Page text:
[gmx-users] Continuous trajectory from trjconv?
tsjerkw at gmail.com
Mon Mar 1 11:22:15 CET 2010
You want to mutually exclusive things. That is by definition impossible.
On Mon, Mar 1, 2010 at 11:02 AM, Pablo Englebienne <p.englebienne at tue.nl> wrote:
> Hi, I made an NpT MD simulation of 10 copies of the same small molecule in
> CHCl3 (dodecahedron unit cell) for 20 ns. I want to visualize the evolution
> of the system and the distance between the molecules. I tried to visualize
> the system, but I can't get a continuous trajectory (i.e., without jumps)
> without the solutes diffusing out of the simulation box. The same thing
> happens for the inter-molecule distance, it oscillates wildly between a
> reasonable value (say, 0.5 nm) and 1/2 the size of the periodic cell.
> When I use trjconv with the "-pbc nojump -ur compact" options, the molecules
> diffuse out of the box, in a continuous trajectory, until they are way
> further apart than the size of the cell. When visualizing it in VMD,
> however, it turns out that not all molecules are isolated, but instead some
> are interacting with the periodic image of another molecule. I used "pbc
> wrap" from the PBCTools module within VMD and that brings all the molecules
> into a single cell, but then the trajectory is not continuous, with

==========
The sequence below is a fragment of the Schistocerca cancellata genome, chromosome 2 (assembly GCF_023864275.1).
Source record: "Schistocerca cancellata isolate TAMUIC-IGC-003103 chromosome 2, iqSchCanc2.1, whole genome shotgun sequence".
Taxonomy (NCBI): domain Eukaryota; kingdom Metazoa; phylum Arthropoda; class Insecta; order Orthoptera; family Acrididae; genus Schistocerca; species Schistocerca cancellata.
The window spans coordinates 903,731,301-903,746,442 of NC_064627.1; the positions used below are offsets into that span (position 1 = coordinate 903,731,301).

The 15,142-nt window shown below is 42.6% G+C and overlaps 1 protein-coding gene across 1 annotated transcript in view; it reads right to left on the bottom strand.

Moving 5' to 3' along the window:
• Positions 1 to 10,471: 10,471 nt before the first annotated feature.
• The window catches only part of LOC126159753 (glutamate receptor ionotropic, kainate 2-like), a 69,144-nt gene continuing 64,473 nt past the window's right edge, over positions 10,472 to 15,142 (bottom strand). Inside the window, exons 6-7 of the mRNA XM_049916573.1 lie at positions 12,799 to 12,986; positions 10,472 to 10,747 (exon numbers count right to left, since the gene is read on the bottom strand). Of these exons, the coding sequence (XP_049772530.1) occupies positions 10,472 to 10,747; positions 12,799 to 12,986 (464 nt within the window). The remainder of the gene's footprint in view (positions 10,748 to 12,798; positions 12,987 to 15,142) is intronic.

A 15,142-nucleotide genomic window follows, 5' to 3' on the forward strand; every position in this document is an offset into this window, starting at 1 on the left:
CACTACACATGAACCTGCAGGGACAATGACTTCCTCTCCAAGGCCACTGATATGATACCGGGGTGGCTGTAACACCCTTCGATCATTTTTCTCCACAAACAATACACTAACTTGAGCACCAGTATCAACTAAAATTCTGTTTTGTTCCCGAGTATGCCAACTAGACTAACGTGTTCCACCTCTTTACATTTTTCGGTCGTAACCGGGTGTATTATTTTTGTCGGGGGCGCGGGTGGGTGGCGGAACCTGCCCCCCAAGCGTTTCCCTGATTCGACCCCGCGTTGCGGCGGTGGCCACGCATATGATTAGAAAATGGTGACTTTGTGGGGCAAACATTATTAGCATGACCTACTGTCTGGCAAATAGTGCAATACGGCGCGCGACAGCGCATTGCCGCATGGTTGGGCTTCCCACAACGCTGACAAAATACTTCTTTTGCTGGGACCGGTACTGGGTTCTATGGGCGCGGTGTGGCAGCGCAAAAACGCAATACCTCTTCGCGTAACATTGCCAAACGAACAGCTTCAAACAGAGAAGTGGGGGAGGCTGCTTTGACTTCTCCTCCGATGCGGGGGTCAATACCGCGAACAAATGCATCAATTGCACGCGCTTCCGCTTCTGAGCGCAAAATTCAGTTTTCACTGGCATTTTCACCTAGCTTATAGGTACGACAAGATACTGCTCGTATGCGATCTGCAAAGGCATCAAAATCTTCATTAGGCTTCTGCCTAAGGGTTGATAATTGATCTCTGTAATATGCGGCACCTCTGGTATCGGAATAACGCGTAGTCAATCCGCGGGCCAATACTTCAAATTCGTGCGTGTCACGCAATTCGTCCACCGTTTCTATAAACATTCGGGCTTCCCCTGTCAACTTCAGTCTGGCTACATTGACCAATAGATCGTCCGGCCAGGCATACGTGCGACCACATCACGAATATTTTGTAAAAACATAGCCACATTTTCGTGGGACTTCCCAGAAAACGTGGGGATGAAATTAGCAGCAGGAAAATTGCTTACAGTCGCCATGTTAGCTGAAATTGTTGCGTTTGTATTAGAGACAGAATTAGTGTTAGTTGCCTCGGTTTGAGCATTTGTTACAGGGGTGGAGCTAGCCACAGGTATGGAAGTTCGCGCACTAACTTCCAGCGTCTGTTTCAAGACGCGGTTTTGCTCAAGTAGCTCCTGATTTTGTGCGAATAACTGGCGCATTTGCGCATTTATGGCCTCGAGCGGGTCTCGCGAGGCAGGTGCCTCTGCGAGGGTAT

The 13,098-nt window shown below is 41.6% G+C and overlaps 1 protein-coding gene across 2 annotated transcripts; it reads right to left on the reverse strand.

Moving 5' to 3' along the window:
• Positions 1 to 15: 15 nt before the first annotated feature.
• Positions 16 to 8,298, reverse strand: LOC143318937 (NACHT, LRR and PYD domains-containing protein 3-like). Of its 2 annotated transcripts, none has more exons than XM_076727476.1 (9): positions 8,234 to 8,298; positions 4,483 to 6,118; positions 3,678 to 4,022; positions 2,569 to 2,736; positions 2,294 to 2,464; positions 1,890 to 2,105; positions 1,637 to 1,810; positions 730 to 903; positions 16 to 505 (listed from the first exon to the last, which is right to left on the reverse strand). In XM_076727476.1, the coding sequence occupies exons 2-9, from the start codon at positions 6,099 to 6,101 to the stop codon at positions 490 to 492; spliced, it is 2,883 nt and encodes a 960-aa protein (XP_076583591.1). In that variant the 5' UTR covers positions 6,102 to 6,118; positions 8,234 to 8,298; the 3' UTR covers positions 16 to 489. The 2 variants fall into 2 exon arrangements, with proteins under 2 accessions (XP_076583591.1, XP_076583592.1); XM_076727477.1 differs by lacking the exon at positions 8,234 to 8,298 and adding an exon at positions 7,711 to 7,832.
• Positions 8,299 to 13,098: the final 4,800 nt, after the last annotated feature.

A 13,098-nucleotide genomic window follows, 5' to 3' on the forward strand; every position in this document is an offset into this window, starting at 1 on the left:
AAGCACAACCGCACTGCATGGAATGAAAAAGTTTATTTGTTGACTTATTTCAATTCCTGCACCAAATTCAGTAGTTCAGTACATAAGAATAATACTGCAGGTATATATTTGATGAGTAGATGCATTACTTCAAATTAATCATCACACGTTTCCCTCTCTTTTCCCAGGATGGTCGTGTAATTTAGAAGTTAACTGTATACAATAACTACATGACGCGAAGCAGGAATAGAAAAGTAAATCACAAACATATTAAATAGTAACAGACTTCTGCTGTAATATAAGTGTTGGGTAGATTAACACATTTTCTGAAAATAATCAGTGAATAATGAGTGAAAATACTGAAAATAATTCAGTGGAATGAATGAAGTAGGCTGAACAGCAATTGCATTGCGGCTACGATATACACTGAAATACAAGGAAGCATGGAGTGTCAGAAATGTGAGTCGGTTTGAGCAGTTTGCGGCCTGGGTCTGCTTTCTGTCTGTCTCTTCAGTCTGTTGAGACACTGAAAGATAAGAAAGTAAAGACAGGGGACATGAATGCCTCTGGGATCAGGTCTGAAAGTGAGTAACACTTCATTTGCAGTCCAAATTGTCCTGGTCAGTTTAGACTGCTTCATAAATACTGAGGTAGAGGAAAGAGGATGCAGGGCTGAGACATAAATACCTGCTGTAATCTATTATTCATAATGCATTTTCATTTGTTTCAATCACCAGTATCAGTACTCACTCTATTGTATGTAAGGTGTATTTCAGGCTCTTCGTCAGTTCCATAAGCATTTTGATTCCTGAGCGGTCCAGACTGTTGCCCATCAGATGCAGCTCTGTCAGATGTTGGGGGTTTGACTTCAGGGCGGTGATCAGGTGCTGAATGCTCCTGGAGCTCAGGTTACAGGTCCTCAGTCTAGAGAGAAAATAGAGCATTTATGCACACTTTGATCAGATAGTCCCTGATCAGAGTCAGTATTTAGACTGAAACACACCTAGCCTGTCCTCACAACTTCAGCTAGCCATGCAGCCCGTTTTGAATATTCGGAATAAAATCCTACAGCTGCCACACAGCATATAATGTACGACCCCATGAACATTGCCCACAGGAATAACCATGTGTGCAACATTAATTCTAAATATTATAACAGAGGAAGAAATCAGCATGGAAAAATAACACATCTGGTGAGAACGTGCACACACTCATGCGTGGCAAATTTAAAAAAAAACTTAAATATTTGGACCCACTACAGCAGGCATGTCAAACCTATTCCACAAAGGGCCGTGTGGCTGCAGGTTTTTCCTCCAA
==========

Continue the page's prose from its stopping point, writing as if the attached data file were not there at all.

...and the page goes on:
> compounds jumping around the edges of the unit cell. It is then not
> straightforward to see the interaction among different molecules, as in some
> cases they are in opposite edges of the cell.
> If I use the "-pbc mol -ur compact" option, all molecules stay within a
> single unit cell, but there are jumps across the border of the unit cell as
> in the above case.
> I tried also using the "-center", "-fit rot+trans" and "-fit progressive"
> options (with groups containing either all molecules or a single residue)
> but this ultimately gave the same results.
> Would there be something else I could try to visualize the simulation so
> that the central unit cell would contain all residues in a continuous way?
> Thanks in advance for reading, and more for replying!
> Take care,
> Pablo Englebienne, PhD
> Institute of Complex Molecular Systems (ICMS)
> Eindhoven University of Technology, TU/e
> PO Box 513, HG -1.26
> 5600 MB Eindhoven, The Netherlands
> Tel +31 40 247 5349
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